In painting the T-80 I’m trying to follow the techniques layed out in the Braille Scale Modelling eBook and the first one on the list is Forced Contrast.
Forced Contrast is a little like pre-shading on an aircraft. The idea is to put down a dark basecoat before your main colour. When you begin putting down the main colour you work from the centre of panels, or other logical areas, and slowly airbrush out to the edges. If all goes right you should be left with dark edges which provide a semblance of depth, shadow and contrast.
Before I continue I should mention this isn’t the first attempt at painting the T-80. Yesterday I tried out Forced Contrast and moved onto the Hairspray Technique. Then I camouflaged the tank with white and afterwards began chipping which quickly went overboard...
Basically I learned three things from using hairspray:
1. Hairspray really darkens down colours. The Olive Green paint coat I had originally given the T-80 went very dark very fast.
2. It’s very easy to go overboard with chipping. By the time I was done the T-80 looked like it had spent a year going through one long continuous bramble bush.
3. Beware using your partners hair products, they may just be overpoweringly scented...
Anyway, back to the task at hand. Obviously blacks and greys are pretty good as a basecoat for forced contrast but you’re not restricted there. If you’re doing a green tank you could try a dark green basecoat for example. You always have options.
I could’ve used the technique off of the
primer I had put down previously but I find that some greys tend to pull towards blue. It could just be my eyes playing tricks on me mind you. The Halfords Grey definitely seems to have a blue tinge to my eyes so I decided to go for a much darker grey.
The dark grey that I chose for the basecoat is Revell Aqua Color Tank Grey which is the darkest grey that I have. It’s gone on quite well considering the previous paint scheme that is underneath it, including hairspray.
Yesterday when I painted the tank I chose Revell Olive Green for the green coat but once the hairspray went on it went very dark and I didn’t like it very much. Today I mixed together Olive Green and Revell White to produce a much lighter green. In fact it’s quite a pale green I’ve put down but I’m hoping once the hairspray goes onto the model it’ll darken down and it’ll look proper.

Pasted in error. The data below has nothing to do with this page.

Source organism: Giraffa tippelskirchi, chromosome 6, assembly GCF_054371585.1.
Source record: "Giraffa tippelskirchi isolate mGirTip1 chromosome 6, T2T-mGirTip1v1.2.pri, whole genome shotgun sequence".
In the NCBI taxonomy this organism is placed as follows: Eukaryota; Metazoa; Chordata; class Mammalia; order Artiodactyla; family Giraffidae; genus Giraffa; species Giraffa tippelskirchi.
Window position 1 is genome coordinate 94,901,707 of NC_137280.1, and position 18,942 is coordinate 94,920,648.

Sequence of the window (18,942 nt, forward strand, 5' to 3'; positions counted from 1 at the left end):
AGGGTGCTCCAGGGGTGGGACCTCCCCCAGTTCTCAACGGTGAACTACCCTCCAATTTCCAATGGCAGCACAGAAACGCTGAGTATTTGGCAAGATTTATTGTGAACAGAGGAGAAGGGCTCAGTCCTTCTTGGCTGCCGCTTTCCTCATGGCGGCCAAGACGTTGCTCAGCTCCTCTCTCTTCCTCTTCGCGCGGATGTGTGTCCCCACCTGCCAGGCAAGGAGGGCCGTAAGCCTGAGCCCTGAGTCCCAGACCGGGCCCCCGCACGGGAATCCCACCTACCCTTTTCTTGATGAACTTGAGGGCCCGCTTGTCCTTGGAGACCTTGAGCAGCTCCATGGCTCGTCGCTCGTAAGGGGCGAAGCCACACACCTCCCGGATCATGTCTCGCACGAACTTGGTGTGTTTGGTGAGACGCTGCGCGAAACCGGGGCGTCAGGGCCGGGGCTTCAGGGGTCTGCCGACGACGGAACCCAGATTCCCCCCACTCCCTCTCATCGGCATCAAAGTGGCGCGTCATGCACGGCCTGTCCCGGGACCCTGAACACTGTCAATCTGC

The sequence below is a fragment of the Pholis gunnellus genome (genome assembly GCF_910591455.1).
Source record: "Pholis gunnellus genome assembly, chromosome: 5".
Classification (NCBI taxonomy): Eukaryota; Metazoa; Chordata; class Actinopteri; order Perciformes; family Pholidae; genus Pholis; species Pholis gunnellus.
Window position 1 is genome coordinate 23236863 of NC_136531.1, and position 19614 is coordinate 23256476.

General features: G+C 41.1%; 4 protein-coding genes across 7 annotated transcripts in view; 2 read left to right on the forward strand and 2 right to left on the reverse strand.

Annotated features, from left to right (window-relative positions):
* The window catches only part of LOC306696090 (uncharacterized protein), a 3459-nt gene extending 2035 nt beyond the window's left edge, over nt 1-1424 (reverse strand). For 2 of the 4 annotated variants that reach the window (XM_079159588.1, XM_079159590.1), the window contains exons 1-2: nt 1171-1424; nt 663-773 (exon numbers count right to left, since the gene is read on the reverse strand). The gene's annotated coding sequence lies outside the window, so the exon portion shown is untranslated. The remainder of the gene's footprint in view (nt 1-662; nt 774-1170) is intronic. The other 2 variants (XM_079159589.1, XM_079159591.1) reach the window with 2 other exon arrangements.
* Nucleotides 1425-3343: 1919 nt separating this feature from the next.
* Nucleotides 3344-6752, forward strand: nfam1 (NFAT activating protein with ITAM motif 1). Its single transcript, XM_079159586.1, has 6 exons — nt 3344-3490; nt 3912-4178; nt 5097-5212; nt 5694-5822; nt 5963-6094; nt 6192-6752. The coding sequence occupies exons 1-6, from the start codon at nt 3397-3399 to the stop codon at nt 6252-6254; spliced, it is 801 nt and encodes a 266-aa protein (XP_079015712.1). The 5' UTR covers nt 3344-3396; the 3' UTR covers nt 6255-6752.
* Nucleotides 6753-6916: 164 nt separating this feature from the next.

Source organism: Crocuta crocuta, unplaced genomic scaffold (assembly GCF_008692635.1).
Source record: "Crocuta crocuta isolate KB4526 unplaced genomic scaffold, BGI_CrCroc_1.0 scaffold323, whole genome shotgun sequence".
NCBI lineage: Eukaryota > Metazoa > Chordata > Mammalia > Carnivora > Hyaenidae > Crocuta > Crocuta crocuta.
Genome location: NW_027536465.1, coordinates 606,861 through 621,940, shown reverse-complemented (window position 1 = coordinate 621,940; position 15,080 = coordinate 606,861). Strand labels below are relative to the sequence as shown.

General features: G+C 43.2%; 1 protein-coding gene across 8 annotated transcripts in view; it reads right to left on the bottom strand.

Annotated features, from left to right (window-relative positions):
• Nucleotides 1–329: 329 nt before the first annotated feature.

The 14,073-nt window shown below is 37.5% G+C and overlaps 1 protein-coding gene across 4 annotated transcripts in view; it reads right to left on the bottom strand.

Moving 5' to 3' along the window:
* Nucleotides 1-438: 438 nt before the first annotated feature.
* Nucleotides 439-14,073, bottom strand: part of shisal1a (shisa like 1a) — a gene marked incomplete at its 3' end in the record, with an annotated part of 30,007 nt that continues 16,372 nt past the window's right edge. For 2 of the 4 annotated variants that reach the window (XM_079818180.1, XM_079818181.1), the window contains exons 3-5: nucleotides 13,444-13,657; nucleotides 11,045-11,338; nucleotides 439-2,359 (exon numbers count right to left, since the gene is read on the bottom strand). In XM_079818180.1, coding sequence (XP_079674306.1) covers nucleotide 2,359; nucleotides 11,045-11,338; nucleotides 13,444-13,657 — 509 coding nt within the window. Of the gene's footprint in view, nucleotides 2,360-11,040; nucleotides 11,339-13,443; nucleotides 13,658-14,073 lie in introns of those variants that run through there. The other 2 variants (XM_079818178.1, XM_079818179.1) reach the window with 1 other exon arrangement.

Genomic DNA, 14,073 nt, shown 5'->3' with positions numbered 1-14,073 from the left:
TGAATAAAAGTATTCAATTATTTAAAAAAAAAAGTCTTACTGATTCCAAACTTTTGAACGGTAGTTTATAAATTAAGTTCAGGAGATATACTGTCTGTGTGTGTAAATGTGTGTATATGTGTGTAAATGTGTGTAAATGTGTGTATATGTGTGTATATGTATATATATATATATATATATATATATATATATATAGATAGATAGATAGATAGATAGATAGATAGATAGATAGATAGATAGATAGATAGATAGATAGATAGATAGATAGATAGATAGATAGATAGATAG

The Forced Contrast didn't quite work though. As you can see from the pictures the shadows that are supposed to be there aren't. I'm going to put that down to two things:
1. My airbrushing skills need a bit of work.
2. My airbrush probably isn't suitable for subtle and fine paint work.
Still, you don't get anywhere without trying first and I might be able to improve on the technique in future builds.
The next step will be to put down a matt coat of varnish. Underneath these two layers of paint is hairspray from the previous painting attempt and I want to seal it off before I put down fresh hairspray and try chipping again. If I don’t put down the matt varnish I’m afraid once I begin chipping I might wear it down to far to the old paint coat which would not be desirable in the slightest.
However I probably won’t get another update up until next week as I’m travelling down to the IPMS Ireland Nationals on Friday and it’ll be a busy weekend.
I’m back and with another update although I wasn’t sure I’d make it this week. I spent a busy weekend at the IPMS Ireland Nationals and was quite chuffed to win a medal in the competition. Unfortunately I also contracted a pretty build cold that built up over the weekend so that by Sunday evening I was feeling terrible. I’m still trying to shake the cough.
During my last update I said that I was going to apply a matt coat to the T-80 before proceeding. I wanted to do this in order to seal in my previous attempt at using hairspray. I used Vallejo Matt Varnish straight from the bottle and applied it lightly with a brush.
In the picture above you may notice that around the engine deck, the drivers hatch and other areas of the tank that the grey is showing through. That’s forced contrast at work, providing a sense of shadow and depth to the model. Although in this case it is very slight and it won’t last long once the white goes on.
The hairspray that I’m using is Wella Silvikrin, apparently it produces a natural hold for... I really don’t care. I’m using it because it was already sitting in my bathroom. Otherwise I would have bought the cheapest possible brand I could find, possibly one without Parfum as an ingredient. Once I applied this I was engulfed in a sickly-sweet cloud that set my cough off something fierce.